ACAction Brief - your connection to news and initiatives
Public Issue – May 12, 2010 

  Key Developments

ACA Raises Concerns About New Regulatory Reclassification For Broadband

Small Op Groups Still Open To Working With FCC On Reaching Right Result

In response to the Federal Communications Commission's recent decision to regulate broadband access providers as common carriers under a streamlined version of rules that have generally applied to telephone providers for many decades, the American Cable Association expressed worries about the impact of such a new regime, and a willingness to work with the agency on determining how best to ensure an open internet.

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ACA Proposes Changes To FCC's Regulatory Fee Notification System

The American Cable Association encouraged the Federal Communications Commission to adopt several procedural reforms designed to better inform small cable operators that they must pay their annual regulatory fees online.

"The FCC needs to understand that most smaller cable operators do not have attorneys on retainer who monitor the agency’s website to make sure that newly posted notices are not missed. The FCC could better inform independent operators through more traditional means of communications, such as email and an occasional letter in the mail," American Cable Association President and CEO Matthew M. Polka said. "By adopting ACA's proposals, the FCC can better ensure small cable operators are getting their messages."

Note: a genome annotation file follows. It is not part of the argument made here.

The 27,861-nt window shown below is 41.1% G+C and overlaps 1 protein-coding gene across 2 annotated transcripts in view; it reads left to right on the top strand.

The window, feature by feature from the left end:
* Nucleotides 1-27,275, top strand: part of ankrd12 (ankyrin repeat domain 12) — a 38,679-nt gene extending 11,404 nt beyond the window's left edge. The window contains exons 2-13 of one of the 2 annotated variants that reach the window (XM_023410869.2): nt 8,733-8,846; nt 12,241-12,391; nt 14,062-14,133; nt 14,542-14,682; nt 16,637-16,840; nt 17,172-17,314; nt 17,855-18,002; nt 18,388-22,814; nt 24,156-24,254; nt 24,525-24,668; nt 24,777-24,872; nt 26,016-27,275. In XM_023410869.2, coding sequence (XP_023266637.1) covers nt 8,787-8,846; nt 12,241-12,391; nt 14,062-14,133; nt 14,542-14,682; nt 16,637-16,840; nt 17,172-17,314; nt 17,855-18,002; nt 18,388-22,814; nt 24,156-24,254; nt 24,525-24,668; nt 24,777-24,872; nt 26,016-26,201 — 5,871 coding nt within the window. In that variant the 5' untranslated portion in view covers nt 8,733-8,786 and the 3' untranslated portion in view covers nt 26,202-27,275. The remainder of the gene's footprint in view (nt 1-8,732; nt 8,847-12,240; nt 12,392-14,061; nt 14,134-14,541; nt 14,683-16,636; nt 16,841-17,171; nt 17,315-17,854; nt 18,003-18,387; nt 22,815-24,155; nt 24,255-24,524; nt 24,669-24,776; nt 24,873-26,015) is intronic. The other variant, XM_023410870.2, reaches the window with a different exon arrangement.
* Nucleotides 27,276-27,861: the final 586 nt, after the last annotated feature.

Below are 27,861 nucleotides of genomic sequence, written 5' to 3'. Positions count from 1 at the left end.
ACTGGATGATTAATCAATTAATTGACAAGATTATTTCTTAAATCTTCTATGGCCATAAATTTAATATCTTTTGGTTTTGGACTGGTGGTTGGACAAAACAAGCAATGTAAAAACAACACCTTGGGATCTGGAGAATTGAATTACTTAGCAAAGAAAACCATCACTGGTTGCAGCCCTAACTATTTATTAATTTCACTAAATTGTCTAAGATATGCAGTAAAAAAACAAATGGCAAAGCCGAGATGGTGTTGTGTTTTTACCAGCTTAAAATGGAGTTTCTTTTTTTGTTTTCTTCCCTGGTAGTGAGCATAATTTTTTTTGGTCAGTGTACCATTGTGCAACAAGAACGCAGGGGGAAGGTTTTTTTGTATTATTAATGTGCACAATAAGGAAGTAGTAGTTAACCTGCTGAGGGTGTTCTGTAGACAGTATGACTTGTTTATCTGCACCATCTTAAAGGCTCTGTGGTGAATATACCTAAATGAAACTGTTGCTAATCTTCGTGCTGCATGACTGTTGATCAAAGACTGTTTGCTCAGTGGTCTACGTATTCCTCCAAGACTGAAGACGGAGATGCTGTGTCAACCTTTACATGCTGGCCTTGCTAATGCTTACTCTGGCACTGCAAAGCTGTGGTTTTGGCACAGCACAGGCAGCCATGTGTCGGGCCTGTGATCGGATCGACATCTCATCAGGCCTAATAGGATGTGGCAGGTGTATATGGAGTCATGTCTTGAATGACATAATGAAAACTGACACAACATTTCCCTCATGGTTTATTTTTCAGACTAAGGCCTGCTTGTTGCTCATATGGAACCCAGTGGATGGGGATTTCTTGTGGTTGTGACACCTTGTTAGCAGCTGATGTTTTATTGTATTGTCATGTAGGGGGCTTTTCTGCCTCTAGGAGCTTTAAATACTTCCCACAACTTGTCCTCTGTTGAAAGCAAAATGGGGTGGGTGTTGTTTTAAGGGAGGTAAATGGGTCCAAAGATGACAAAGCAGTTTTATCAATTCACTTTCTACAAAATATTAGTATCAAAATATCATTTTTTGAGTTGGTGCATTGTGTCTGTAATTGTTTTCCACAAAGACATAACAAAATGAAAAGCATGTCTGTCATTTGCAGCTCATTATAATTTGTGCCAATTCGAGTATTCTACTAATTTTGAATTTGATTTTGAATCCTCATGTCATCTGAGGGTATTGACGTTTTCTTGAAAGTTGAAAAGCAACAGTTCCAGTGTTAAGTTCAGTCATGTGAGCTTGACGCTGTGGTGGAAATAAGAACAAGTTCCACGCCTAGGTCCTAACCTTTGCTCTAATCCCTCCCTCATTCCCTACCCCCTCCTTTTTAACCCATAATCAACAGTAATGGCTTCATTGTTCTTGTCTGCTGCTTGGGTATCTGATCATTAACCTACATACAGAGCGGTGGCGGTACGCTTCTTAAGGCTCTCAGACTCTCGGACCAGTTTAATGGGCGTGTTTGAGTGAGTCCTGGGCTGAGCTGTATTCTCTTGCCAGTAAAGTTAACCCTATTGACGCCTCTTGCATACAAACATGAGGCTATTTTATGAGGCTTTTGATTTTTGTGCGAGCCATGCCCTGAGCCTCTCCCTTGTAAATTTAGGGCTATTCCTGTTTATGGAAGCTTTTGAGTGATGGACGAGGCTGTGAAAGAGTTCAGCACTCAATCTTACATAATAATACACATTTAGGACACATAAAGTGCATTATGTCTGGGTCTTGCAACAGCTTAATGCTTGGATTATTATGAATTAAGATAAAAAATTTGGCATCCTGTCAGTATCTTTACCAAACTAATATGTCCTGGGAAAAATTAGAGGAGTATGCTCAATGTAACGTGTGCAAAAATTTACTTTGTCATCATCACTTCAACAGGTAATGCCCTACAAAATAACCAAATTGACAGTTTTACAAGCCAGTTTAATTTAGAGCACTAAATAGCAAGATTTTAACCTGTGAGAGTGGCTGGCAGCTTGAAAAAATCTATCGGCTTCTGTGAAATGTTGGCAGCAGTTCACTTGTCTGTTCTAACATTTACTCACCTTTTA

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ACA Supports Greater Procedural Transparency At The FCC

The American Cable Association is urging the Federal Communications Commission to adopt several procedural reforms designed to make the agency's decision-making processes more open and transparent as well as more efficient and modern.

Specifically, ACA said in comments filed May 10 that the FCC should consider important changes to its so-called ex parte rules, which govern such thing as when parties may make presentations to FCC officials and how the substance of these presentations must be disclosed to the public.

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  News Headlines
  • Federal Agency Opens TV Merger Review To The Public (Star Bulletin, 05/08)
    The Federal Communications Commission has ruled in favor of Media Council Hawaii in opening to the public its review of the shared services agreement enabling the consolidation of KGMB-TV, KHNL-TV and KFVE-TV last year.
  • FCC Allows Movie Studios To Block Copying Of New Video-On-Demand Releases (The New York Times, 05/07)
    In a significant victory for the major movie studios, the Federal Communications Commission on Friday approved a request to allow companies that sell movies via video-on-demand services to activate signals that would block the copying or other re-use in home entertainment systems of recent releases.
  • Legislators Call For Multiple Comcast/NBCU Hearings (Multichannel News, 05/07)
    Some four dozen legislators led by Maxine Waters (D-Calif.) have called on the Federal Communications Commission to hold multiple hearings on the proposed Comcast/NBCU merger and require the companies to answer many questions, primarily on diversity issues.
  • What You Need To Know About The FCC's Broadband Plan (Computerworld, 05/07)
    So is the Federal Communications Commission really going to place common carrier restrictions on Internet service providers? Well, yes, but not too many of them.